Visiting the Newseum in Washington, DC
Ah, museums–many people’s top must-do activity when traveling. And yet most of the time, I’d choose to spend an afternoon simply walking through a city (see above) over visiting a museum. But some museums are an exception, and the Newseum in Washington, DC, is one of them. Given that I’m writing on a blog at this very moment, it’s probably no surprise that a museum dedicated to media is one of my favorites.
One of the reasons I’m interested in journalism and the media is because it shapes people’s knowledge and understanding of the world in such a huge way (even when we don’t realize it). If something’s not in the news, did it really happen? Who decides what gets reported, and why? Does it make a difference if you read about an event on the front page of the Times or on your Twitter feed?
The Newseum delves into some of these issues, and it’s (fittingly) kept extremely up-to-date. Displaying the day’s front page from almost 100 newspapers from around the world, every photograph that’s ever won a Pulitzer Prize, part of the Berlin Wall, and exhibits on war reporting from the Civil War to ISIS, this is one of the few museums I’d actually call a must-see.
Starting Passions and Places
This may only be our third post, but launching Passions and Places is easily a highlight of 2015. Starting a travel blog is something we’d talked about for months (and that I’d vaguely dreamed about for much longer), and we’re already loving the work we’re doing for it. The site right now is very basic, providing just a simple place for us to start writing, and we’re looking forward to sprucing it up as we continue sharing our stories and thoughts over the next couple months. You can read more about our plans for the blog and the vision behind it here.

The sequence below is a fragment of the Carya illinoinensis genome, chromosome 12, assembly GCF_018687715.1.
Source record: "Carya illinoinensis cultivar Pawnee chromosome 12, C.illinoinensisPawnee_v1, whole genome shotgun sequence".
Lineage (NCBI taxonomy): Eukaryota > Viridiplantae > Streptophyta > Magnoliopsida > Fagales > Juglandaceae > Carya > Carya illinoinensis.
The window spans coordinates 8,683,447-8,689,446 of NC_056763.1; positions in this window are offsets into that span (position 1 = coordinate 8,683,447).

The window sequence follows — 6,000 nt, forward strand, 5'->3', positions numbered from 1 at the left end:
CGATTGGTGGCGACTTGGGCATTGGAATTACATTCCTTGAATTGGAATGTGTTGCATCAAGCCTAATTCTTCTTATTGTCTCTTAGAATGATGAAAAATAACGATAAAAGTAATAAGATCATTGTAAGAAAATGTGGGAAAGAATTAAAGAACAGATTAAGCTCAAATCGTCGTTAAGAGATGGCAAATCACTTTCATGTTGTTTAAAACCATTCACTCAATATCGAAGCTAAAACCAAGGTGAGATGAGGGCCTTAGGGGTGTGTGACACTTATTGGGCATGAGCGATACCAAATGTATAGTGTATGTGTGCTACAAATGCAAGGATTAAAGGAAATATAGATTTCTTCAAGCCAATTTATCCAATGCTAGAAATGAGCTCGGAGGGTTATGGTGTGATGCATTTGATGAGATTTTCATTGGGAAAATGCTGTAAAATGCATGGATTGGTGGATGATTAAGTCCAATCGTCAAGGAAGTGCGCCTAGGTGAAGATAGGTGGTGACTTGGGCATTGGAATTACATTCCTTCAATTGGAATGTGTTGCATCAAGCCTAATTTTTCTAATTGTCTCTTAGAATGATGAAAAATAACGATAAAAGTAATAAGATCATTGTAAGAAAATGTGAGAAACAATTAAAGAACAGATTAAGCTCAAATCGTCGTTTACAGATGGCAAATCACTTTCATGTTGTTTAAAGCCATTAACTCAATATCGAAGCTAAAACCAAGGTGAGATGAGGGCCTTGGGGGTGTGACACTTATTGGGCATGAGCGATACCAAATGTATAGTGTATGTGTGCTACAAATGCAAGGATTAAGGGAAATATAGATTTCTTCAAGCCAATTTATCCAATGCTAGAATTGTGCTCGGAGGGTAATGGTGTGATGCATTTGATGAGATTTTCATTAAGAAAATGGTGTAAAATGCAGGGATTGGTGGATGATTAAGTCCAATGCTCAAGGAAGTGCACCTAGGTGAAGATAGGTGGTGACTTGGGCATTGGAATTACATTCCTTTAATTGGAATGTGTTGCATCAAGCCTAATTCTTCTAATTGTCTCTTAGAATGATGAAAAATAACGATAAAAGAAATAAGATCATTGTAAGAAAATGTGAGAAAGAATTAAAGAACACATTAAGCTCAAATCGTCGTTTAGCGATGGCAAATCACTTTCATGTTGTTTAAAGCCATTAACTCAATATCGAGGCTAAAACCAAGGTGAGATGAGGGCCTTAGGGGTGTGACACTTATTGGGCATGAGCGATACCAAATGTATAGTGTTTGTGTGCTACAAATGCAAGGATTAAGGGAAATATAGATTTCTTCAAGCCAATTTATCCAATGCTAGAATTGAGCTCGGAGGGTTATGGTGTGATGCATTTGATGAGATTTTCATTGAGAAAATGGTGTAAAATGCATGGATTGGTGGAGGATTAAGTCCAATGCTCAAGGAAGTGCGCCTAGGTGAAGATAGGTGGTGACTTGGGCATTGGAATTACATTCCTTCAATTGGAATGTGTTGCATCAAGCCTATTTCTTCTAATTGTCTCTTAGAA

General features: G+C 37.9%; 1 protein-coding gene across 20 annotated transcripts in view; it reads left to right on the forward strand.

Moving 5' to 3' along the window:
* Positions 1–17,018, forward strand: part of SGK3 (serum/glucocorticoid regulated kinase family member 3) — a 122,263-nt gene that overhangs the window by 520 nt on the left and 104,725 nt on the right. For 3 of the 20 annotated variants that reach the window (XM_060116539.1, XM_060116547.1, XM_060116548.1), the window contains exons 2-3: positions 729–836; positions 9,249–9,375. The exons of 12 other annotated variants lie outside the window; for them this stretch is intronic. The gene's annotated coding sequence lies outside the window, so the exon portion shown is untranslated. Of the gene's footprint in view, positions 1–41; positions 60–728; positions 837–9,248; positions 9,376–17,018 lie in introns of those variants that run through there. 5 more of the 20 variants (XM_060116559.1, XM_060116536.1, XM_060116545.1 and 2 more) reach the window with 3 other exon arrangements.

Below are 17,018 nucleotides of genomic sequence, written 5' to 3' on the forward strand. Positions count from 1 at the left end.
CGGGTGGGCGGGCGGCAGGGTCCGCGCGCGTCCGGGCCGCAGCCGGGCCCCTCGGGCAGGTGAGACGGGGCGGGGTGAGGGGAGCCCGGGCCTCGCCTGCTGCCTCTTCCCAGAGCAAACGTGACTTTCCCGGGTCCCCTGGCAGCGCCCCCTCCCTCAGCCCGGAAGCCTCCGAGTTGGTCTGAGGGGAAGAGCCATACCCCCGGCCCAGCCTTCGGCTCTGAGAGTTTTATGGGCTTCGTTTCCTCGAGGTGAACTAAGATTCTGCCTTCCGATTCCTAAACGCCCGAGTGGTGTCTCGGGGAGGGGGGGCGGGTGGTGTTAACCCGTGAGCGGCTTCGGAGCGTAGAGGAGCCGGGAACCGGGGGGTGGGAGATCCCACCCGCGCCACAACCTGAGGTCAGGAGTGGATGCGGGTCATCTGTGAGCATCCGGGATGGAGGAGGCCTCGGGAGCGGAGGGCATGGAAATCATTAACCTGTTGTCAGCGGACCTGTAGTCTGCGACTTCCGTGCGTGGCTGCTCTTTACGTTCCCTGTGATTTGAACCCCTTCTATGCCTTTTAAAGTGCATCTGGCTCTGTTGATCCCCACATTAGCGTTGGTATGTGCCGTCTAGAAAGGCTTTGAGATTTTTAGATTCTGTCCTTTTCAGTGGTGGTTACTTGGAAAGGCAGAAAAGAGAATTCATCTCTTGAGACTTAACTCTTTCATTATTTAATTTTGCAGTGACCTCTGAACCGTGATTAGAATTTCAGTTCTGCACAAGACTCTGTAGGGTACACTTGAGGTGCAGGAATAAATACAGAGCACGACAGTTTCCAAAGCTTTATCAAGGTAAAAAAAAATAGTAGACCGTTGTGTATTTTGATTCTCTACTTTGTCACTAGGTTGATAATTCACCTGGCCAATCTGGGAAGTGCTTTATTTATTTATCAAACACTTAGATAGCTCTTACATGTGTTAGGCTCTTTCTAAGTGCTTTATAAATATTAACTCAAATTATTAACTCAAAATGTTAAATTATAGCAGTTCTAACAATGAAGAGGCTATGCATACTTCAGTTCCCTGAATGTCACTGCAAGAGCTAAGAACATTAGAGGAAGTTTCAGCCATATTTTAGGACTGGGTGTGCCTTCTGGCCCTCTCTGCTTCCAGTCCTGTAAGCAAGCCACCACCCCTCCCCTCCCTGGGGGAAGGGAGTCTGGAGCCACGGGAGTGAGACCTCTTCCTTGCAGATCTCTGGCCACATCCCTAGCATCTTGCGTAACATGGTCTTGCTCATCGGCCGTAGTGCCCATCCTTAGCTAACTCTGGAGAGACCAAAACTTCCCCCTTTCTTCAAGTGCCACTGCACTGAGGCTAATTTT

Contributing to a book
This one’s not specifically about travel, but it is related to conscious global citizenship and the desire to make a positive impact in other places. As a grad student at Tufts University, I had the opportunity to work with a professor and some other students on a book about advocacy–think KONY2012 and Save Darfur. Two years after its initial conception, I’m proud to say that Advocacy in Conflict: Critical Perspectives on Transnational Activism was published in May. And one review called it “a book for George Clooney,” which in itself made it worth it.
One of the things I’m most interested in–in work, travel, writing, and life–is how Americans and other Westerners affect developing countries and what kind of impact our good intentions really have. Mass advocacy campaigns like those run by Invisible Children and the Enough Project are one way thousands of Westerners are trying to create change in other countries. But it is effective? Working on this book was a deep dive into different campaigns and how they affected (and are affecting) people in the Congo, Gaza, Guatemala, Myanmar, Uganda, and elsewhere.
Before getting involved in an advocacy campaign, I’d always encourage people to take a good, hard look at three things: how the campaign’s materials align with facts on the issue from other sources, what local people are saying about the issue, and what experts in related fields think about the campaign. Doing good is something many of us want, but it’s a tricky business.
Check back tomorrow, when Ryan will share his top moments, experiences, and lessons from the year.